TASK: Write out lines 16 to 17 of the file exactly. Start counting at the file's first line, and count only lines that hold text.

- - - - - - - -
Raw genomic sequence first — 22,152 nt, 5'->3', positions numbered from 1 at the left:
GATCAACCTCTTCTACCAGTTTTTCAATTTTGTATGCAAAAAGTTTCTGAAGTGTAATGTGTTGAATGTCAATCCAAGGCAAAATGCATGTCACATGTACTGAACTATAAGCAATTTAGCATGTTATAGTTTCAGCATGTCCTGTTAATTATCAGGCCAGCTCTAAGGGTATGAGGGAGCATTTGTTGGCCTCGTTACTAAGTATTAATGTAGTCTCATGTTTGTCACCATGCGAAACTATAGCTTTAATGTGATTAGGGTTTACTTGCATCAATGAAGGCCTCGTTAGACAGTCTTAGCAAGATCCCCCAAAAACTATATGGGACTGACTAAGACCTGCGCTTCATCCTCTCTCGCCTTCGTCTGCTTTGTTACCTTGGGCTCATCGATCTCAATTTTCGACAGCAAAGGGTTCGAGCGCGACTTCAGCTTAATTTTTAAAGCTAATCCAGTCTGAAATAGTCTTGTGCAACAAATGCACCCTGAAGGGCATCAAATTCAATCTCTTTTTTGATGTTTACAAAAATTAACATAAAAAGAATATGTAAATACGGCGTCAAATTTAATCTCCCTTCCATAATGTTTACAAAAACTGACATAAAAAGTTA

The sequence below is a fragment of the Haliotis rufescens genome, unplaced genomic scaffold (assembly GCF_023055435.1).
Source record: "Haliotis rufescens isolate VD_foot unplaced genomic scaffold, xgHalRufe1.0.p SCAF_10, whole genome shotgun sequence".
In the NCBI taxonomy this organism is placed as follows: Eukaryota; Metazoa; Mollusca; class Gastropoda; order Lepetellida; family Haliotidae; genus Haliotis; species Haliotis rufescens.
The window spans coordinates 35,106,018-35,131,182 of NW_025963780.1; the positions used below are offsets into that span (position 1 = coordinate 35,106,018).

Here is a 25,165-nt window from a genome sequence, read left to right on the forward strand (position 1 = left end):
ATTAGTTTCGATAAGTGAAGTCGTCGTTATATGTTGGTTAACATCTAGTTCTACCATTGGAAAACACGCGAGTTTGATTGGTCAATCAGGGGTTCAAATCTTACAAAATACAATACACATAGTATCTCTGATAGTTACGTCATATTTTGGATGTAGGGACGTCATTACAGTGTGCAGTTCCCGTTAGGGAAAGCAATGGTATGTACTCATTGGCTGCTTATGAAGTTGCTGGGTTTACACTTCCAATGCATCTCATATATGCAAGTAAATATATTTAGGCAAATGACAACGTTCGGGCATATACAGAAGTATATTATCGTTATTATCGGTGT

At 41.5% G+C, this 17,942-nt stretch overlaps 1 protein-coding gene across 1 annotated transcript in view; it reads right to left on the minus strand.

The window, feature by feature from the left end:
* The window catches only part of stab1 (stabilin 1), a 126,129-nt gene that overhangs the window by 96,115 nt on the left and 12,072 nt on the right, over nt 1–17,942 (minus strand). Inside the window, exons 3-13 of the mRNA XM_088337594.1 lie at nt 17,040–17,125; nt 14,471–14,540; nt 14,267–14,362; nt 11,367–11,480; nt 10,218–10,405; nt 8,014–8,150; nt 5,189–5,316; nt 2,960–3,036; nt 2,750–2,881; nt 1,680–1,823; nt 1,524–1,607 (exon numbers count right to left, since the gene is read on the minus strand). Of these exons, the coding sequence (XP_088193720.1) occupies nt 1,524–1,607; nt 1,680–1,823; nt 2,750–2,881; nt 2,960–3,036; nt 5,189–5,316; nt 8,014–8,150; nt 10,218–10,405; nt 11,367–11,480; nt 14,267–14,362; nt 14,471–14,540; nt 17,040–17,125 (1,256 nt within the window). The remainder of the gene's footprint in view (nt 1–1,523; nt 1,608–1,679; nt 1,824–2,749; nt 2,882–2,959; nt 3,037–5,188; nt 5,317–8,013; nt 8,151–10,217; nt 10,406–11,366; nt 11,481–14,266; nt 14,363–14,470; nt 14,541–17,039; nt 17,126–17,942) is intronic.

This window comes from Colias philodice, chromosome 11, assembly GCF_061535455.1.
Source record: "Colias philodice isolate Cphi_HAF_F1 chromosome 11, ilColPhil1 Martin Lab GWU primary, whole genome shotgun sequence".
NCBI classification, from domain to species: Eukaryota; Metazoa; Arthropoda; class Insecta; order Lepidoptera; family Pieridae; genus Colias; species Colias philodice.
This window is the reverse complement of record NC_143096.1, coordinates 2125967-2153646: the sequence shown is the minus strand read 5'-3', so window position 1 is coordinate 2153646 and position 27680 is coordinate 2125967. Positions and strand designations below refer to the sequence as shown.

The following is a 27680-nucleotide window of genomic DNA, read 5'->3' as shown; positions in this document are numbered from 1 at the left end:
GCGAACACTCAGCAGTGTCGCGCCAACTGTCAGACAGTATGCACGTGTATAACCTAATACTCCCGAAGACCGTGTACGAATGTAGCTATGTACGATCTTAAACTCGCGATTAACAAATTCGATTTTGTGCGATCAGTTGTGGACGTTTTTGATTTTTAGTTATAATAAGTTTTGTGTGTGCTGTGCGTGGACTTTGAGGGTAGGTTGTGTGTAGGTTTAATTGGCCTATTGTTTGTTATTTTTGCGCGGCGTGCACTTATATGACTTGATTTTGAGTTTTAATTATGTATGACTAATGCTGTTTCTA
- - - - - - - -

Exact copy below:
The following is a 27680-nucleotide window of genomic DNA, read 5'->3' as shown; positions in this document are numbered from 1 at the left end:
GCGAACACTCAGCAGTGTCGCGCCAACTGTCAGACAGTATGCACGTGTATAACCTAATACTCCCGAAGACCGTGTACGAATGTAGCTATGTACGATCTTAAACTCGCGATTAACAAATTCGATTTTGTGCGATCAGTTGTGGACGTTTTTGATTTTTAGTTATAATAAGTTTTGTGTGTGCTGTGCGTGGACTTTGAGGGTAGGTTGTGTGTAGGTTTAATTGGCCTATTGTTTGTTATTTTTGCGCGGCGTGCACTTATATGACTTGATTTTGAGTTTTAATTATGTATGACTAATGCTGTTTCTA